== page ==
Chernobyl 1986 (2021)
Next to the horrific Hiroshima and Nagasaki atom bombs, when we think of nuclear disasters what comes to mind are the tragic incidents in Fukushima (Japan) and Chernobyl (in erstwhile USSR). Other than reading in the news about these, I knew very little about the human tragedies involved in these world-changing events. A few years ago, when I saw the film “The Seal of the Sun (2016)” it was unbelievable to see that the disciplined Japanese could’ve been so irresponsible in leading to the Fukushima meltdown and did very little to contain the damage. This led me interested in learning about the Chernobyl incident, so when I saw the listing for Chernobyl 1986 (2021) on Netflix, I immediately watched it [I am yet to watch the acclaimed HBO miniseries of the same name].
Chernobyl 1986 by Russian Director Danila Kozlovsky, who also has played the lead role, tells the incidents that happen over the few days before and after the explosion from the viewpoint of a local firefighter Alexey. Alexey meets his long lost girlfriend Olga, played nicely by the beautiful Oksana Akinshina, from whom he learns he is the father to her 10-year old Alexey and tries his best to get back with her. When things were getting good for the couple to get reunited, the explosion happens which changes everyone lives in the city of Pripyat.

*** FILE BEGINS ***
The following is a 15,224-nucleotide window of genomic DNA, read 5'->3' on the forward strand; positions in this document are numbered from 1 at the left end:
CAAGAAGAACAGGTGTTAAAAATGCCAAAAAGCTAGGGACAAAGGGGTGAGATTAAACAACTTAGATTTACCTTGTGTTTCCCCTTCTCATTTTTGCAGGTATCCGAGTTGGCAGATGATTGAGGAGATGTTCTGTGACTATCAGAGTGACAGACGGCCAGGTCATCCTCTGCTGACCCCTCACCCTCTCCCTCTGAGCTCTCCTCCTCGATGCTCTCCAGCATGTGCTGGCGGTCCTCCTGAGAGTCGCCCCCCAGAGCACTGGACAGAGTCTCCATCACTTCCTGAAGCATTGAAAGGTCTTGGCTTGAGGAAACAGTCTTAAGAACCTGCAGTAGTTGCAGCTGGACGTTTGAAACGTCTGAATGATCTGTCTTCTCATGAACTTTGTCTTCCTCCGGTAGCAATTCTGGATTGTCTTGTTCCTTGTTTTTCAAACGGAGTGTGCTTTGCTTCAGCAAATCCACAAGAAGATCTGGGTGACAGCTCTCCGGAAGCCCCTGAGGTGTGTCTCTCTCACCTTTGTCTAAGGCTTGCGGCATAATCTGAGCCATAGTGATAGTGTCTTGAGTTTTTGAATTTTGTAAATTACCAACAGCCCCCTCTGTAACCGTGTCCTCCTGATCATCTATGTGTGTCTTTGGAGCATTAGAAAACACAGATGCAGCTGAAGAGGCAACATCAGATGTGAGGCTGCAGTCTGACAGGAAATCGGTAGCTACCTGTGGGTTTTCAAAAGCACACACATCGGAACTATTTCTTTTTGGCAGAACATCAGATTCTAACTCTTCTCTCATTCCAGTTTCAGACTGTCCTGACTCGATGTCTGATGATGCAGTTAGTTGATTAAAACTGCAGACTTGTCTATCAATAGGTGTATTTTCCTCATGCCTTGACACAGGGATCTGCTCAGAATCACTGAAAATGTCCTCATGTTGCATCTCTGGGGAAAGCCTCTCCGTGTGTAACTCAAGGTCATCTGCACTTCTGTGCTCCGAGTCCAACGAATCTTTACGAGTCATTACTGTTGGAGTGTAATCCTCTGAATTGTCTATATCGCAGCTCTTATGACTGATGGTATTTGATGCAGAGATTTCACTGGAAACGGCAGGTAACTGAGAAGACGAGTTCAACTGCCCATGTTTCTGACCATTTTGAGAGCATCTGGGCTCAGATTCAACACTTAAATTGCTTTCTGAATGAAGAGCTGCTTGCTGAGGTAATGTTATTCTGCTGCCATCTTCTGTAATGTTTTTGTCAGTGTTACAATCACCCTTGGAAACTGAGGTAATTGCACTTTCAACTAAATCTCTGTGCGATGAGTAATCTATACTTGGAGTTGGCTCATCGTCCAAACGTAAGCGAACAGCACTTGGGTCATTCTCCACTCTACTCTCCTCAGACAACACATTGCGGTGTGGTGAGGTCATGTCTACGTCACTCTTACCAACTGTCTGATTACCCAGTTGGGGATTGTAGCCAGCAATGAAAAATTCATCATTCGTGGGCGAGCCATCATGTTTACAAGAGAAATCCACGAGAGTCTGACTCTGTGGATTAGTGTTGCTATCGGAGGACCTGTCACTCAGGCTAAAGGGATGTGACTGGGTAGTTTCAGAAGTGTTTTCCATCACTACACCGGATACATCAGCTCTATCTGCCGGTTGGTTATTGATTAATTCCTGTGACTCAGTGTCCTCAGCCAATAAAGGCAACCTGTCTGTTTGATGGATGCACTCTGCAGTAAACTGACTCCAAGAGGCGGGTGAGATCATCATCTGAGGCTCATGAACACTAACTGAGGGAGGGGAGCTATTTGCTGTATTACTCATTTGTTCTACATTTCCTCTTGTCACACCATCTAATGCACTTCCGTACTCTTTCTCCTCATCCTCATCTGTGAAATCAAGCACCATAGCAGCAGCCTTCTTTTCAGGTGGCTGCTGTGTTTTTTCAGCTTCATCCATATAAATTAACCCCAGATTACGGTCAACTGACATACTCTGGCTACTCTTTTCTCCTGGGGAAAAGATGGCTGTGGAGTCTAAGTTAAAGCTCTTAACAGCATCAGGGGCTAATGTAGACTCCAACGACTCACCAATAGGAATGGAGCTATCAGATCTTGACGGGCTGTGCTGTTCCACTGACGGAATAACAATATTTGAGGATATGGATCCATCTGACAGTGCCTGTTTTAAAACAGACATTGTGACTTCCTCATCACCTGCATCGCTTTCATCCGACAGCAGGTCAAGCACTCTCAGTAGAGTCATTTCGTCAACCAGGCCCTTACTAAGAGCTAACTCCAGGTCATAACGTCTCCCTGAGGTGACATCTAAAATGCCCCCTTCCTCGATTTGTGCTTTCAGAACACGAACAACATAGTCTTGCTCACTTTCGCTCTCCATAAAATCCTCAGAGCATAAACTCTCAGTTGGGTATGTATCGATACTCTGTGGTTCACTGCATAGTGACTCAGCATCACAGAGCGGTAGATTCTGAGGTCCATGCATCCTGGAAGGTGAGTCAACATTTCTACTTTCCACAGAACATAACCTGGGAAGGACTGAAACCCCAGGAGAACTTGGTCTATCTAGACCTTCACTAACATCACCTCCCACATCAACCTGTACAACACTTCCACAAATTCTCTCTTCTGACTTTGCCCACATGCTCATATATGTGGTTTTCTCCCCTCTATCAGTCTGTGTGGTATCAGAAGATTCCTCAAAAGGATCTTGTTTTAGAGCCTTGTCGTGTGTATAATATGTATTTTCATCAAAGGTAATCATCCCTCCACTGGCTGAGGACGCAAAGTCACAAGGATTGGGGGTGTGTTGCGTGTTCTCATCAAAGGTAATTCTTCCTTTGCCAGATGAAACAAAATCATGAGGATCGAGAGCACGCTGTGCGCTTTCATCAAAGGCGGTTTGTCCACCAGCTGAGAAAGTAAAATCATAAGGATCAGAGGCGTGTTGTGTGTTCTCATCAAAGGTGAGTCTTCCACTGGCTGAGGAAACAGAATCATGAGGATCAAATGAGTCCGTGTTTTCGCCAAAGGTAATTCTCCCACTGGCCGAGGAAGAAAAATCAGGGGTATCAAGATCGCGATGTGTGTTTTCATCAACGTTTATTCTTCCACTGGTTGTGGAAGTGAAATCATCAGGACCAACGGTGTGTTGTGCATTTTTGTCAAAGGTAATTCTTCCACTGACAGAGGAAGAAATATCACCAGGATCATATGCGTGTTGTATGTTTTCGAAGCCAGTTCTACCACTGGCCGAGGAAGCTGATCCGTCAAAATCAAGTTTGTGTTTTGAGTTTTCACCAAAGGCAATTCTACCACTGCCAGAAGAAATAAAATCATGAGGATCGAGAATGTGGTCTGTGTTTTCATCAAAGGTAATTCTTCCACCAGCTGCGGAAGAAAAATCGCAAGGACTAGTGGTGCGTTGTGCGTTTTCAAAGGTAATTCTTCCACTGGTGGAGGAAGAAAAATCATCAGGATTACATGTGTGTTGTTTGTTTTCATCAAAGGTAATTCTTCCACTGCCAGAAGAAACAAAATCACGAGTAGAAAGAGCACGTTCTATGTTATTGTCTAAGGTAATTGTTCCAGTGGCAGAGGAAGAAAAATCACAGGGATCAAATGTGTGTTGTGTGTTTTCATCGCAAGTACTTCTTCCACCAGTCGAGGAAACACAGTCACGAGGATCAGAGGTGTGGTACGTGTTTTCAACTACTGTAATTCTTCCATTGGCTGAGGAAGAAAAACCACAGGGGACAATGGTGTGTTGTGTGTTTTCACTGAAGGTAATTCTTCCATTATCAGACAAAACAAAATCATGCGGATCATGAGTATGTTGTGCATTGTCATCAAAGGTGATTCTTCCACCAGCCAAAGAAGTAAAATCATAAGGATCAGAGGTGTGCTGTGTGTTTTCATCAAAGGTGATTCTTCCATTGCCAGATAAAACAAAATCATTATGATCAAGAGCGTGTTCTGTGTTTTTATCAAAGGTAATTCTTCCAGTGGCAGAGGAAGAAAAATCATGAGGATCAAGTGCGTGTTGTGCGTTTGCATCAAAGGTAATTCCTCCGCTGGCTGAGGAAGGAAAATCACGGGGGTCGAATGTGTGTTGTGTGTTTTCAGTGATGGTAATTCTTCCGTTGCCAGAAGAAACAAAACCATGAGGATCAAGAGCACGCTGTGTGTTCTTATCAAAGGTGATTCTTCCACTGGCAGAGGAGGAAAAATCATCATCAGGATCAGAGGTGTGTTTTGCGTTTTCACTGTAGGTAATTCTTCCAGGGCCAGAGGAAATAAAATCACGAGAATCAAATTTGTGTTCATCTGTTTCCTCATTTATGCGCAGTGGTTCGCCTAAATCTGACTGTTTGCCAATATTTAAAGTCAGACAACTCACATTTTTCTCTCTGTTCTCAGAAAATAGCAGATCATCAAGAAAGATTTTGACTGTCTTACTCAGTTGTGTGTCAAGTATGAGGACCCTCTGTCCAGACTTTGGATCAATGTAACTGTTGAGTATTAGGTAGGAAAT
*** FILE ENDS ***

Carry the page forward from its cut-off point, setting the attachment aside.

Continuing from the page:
Though the film covers in detail the heroic actions of Alexey who gets recruited by the top-level team of the USSR to save the nuclear plant from further disaster, it was not a documentary. It manages to keep coming back to the lives of Alexey(s) and Olga – I liked the style but it may not work for everyone who may want to see more factual coverage – seeing visuals of firemen who get exposed to ridiculous amounts of radiation getting literally toasted & burned and vomiting uncontrollably felt disturbing for me, but that’s the only way to communicate the human pain & sufferings that happened in Chernobyl.
In India in the 1980s when I was in school I had come across a good amount of Soviet Propaganda, as a result, I have an unexplainable fascination for seeing the orderliness and cleanliness of cities in the communist European countries of that era like in Good Bye Lenin (2003) or I walked Around Moscow (1964). Chernobyl 1986 does a good job of recreating on screen the community, the clean wide roads, costumes and the highrise apartments of a typical soviet industrial city we are familiar with.
The film was a bit longer than it should’ve been. Like the scene where the young Alexey with a camera on hand filming the Nuclear Power Plant just as it explodes felt cliche but those are acceptable for fiction.